5 Characteristics of Cloud Services that Impact Management Tools
September 20, 2010

Julie Craig

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EMA sees cloud computing as a fundamental game-changer, which will likely have an impact equivalent to that of the Internet on ISVs and IT organizations alike.

When considering the cloud from the perspective of the application, it becomes clear that cloud-based applications must be supported with the same rigor as those hosted internally. Regardless of the delivery mechanism, IT organizations still have a responsibility to end-user customers for application quality, availability, and performance.

Assessing this responsibility in context to the five characteristics outlined below – the main factors EMA has identified that distinguish cloud-based deployments – can help clarify requirements for cloud-related enterprise management toolsets.

1. Convenient, On-Demand Access

Convenient, on-demand access implies application availability, basically an assurance that the cloud-based service is accessible when the customer needs it. It also implies that applications are designed with easy access in mind. For applications developed in-house to run on public or private cloud, ensuring on-demand access requires toolsets that support application quality throughout the application lifecycle. It also requires tools capable of monitoring and managing application performance and availability from the user perspective.

2. Shared Resource Pool

For either public or private clouds to deliver economies of scale, a shared resource pool is critical. The idea is that different customers will have different resource requirements at different times. A shared resource pool — particularly when combined with the next capability (rapid provisioning and release) — means that customers experiencing peak resource requirements have access to pooled resources because other customers are running at non-peak levels.

This point and the next presuppose an ability to precisely assess utilization trends against capacity. Developing this capability requires management solutions capable of assessing and tracking the capacity of physical and virtual resources in context with one another, and with real-time and trend-based utilization.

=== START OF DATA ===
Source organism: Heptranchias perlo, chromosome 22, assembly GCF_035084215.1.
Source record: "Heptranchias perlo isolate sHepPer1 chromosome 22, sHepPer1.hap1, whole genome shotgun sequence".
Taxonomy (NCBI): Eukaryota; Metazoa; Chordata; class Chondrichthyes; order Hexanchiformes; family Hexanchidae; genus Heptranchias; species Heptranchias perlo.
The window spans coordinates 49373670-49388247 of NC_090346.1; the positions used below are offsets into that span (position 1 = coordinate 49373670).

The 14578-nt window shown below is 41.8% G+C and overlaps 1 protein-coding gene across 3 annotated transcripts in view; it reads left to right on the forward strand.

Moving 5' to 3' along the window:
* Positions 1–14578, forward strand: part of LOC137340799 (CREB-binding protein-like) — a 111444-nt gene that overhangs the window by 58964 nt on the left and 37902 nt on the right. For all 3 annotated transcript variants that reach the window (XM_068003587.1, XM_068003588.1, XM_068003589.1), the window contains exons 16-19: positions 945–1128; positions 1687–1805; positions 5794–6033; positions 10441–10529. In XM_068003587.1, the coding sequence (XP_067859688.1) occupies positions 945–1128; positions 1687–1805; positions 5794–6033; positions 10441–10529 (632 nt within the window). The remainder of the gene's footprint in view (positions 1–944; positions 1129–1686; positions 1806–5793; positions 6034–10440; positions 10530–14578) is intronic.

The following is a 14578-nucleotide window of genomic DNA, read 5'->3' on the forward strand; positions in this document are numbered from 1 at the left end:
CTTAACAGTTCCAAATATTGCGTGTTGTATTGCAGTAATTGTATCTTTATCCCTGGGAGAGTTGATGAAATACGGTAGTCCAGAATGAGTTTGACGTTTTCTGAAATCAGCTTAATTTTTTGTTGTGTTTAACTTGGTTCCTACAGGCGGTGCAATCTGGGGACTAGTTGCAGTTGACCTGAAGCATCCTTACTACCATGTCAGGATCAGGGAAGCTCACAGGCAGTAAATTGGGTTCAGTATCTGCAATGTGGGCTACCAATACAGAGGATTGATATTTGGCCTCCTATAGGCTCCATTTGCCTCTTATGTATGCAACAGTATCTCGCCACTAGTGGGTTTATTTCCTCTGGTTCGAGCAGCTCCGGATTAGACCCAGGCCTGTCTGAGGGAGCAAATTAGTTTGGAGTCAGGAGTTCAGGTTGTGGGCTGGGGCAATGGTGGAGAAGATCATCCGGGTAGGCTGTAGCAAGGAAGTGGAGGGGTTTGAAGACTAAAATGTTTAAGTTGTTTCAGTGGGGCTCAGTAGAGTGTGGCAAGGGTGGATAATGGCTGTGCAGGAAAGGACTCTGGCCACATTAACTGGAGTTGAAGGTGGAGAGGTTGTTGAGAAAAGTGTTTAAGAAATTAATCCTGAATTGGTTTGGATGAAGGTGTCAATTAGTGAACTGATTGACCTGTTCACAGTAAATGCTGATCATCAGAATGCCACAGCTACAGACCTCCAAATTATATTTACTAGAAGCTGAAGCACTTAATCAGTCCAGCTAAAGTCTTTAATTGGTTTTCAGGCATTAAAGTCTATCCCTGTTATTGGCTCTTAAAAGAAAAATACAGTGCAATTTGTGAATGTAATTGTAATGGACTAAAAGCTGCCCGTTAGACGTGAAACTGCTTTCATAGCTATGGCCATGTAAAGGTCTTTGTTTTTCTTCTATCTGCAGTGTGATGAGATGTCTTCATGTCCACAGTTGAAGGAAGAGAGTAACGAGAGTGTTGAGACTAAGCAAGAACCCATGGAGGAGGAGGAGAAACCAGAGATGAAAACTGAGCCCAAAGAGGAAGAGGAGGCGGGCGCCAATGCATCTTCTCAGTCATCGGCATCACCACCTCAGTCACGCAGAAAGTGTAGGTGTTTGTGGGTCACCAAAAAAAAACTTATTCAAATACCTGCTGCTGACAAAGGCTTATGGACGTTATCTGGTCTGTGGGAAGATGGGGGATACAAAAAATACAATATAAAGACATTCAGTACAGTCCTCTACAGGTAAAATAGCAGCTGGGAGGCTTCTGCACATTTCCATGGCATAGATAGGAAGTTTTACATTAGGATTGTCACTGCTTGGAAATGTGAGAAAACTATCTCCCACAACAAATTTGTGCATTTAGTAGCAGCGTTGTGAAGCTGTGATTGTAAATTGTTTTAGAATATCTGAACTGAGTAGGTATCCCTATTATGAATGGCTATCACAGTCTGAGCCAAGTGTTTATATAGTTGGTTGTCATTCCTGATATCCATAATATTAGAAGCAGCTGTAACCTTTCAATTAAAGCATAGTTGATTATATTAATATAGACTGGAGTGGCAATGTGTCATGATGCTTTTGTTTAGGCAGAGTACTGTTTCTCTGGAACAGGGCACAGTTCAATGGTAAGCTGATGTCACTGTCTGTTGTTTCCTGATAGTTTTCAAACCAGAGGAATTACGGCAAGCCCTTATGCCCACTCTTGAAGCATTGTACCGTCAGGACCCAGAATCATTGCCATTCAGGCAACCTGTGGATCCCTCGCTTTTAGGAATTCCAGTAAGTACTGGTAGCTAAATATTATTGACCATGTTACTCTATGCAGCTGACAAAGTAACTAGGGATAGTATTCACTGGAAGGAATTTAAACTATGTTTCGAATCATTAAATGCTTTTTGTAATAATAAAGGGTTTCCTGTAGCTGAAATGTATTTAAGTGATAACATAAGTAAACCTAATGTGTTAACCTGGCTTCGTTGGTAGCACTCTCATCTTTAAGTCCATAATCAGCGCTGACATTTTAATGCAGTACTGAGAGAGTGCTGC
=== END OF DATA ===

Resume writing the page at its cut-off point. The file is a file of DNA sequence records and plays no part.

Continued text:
3. Rapid Provisioning and Release of Resources

Rapid provisioning and release of resources are critical capabilities, and methodologies for release are equally important as — if not more important than — for acquisition. Rapid provisioning presupposes the use of products capable of provisioning applications on demand based on preexisting models and templates. Products (and processes) that support and enforce the governance of provisioning and release functions are also critical.

4. Minimal Service Provider Interaction

The average corporate user requesting access to an internally-hosted platform or service interacts one or more times with IT. However, when the same user seeks access to a cloud service, he or she expects to access the service directly, without an intermediary contact.

This ease of access has been one of the factors contributing to the cloud wildfire, as departmental credit cards (versus budgeted line items) have become the new “coin of the realm” for public cloud services. However, this de-facto de-centralization is also raising governance, control, and security issues, which again drives requirements for new kinds of cloud-related service catalog and service portfolio management solutions.

5. Minimal Management Effort

Public and private clouds, of course, require different levels of management effort, but the responsibilities of IT organizations are similar in both cases.

For public clouds, management effort, though “minimal,” is still a consideration. The base services delivered by public cloud providers are managed by the vendor. This is true whether the product is Infrastructure as a Service (IaaS), Platform as a Service (PaaS), or Software as a Service (SaaS). The business customer still has a responsibility to choose the vendor that most closely matches business requirements and to monitor services to make sure they are delivered at contracted levels.

Private cloud requires significant management effort, typically by internal IT. It also requires toolsets that support all aspects of the application lifecycle from “cradle to grave.” In addition, since the majority of private clouds are built using virtualization, supporting them also requires toolsets that “understand” and have visibility to virtual environments.

Julie Craig is Research Director for Application Management at Enterprise Management Associates (EMA)
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